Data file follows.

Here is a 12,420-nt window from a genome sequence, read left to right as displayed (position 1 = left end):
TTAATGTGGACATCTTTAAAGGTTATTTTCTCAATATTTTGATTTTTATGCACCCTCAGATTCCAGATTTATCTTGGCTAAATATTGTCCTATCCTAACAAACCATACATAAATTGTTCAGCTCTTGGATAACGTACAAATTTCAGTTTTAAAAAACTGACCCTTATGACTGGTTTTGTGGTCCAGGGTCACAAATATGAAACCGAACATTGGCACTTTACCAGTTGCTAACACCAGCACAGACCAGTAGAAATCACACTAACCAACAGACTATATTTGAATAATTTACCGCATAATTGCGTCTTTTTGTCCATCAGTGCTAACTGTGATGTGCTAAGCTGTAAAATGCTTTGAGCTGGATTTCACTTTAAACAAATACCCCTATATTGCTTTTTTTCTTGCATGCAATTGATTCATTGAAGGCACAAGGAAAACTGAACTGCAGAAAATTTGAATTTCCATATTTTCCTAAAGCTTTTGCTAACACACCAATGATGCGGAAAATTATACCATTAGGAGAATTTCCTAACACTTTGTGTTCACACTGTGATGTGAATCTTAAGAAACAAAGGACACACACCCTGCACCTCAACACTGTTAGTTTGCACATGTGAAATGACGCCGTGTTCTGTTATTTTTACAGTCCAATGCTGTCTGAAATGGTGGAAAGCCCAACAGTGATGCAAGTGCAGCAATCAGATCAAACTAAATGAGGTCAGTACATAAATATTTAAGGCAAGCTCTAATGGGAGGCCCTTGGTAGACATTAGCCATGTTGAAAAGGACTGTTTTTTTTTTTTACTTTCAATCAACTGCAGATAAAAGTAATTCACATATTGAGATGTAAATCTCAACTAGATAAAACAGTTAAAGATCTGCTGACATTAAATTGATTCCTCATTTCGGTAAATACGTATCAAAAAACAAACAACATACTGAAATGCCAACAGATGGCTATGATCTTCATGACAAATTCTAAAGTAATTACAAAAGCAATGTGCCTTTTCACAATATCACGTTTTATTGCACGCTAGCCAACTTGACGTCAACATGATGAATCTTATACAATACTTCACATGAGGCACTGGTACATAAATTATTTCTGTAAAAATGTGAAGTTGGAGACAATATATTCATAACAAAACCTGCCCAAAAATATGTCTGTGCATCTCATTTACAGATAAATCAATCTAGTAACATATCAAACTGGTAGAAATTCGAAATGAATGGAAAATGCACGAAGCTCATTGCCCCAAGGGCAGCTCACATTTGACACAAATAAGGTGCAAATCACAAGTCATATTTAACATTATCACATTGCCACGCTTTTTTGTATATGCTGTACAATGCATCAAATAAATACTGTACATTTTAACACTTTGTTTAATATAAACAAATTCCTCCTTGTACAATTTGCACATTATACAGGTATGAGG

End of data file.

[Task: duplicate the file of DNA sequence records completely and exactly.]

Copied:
Here is a 12,420-nt window from a genome sequence, read left to right as displayed (position 1 = left end):
TTAATGTGGACATCTTTAAAGGTTATTTTCTCAATATTTTGATTTTTATGCACCCTCAGATTCCAGATTTATCTTGGCTAAATATTGTCCTATCCTAACAAACCATACATAAATTGTTCAGCTCTTGGATAACGTACAAATTTCAGTTTTAAAAAACTGACCCTTATGACTGGTTTTGTGGTCCAGGGTCACAAATATGAAACCGAACATTGGCACTTTACCAGTTGCTAACACCAGCACAGACCAGTAGAAATCACACTAACCAACAGACTATATTTGAATAATTTACCGCATAATTGCGTCTTTTTGTCCATCAGTGCTAACTGTGATGTGCTAAGCTGTAAAATGCTTTGAGCTGGATTTCACTTTAAACAAATACCCCTATATTGCTTTTTTTCTTGCATGCAATTGATTCATTGAAGGCACAAGGAAAACTGAACTGCAGAAAATTTGAATTTCCATATTTTCCTAAAGCTTTTGCTAACACACCAATGATGCGGAAAATTATACCATTAGGAGAATTTCCTAACACTTTGTGTTCACACTGTGATGTGAATCTTAAGAAACAAAGGACACACACCCTGCACCTCAACACTGTTAGTTTGCACATGTGAAATGACGCCGTGTTCTGTTATTTTTACAGTCCAATGCTGTCTGAAATGGTGGAAAGCCCAACAGTGATGCAAGTGCAGCAATCAGATCAAACTAAATGAGGTCAGTACATAAATATTTAAGGCAAGCTCTAATGGGAGGCCCTTGGTAGACATTAGCCATGTTGAAAAGGACTGTTTTTTTTTTTTACTTTCAATCAACTGCAGATAAAAGTAATTCACATATTGAGATGTAAATCTCAACTAGATAAAACAGTTAAAGATCTGCTGACATTAAATTGATTCCTCATTTCGGTAAATACGTATCAAAAAACAAACAACATACTGAAATGCCAACAGATGGCTATGATCTTCATGACAAATTCTAAAGTAATTACAAAAGCAATGTGCCTTTTCACAATATCACGTTTTATTGCACGCTAGCCAACTTGACGTCAACATGATGAATCTTATACAATACTTCACATGAGGCACTGGTACATAAATTATTTCTGTAAAAATGTGAAGTTGGAGACAATATATTCATAACAAAACCTGCCCAAAAATATGTCTGTGCATCTCATTTACAGATAAATCAATCTAGTAACATATCAAACTGGTAGAAATTCGAAATGAATGGAAAATGCACGAAGCTCATTGCCCCAAGGGCAGCTCACATTTGACACAAATAAGGTGCAAATCACAAGTCATATTTAACATTATCACATTGCCACGCTTTTTTGTATATGCTGTACAATGCATCAAATAAATACTGTACATTTTAACACTTTGTTTAATATAAACAAATTCCTCCTTGTACAATTTGCACATTATACAGGTATGAGG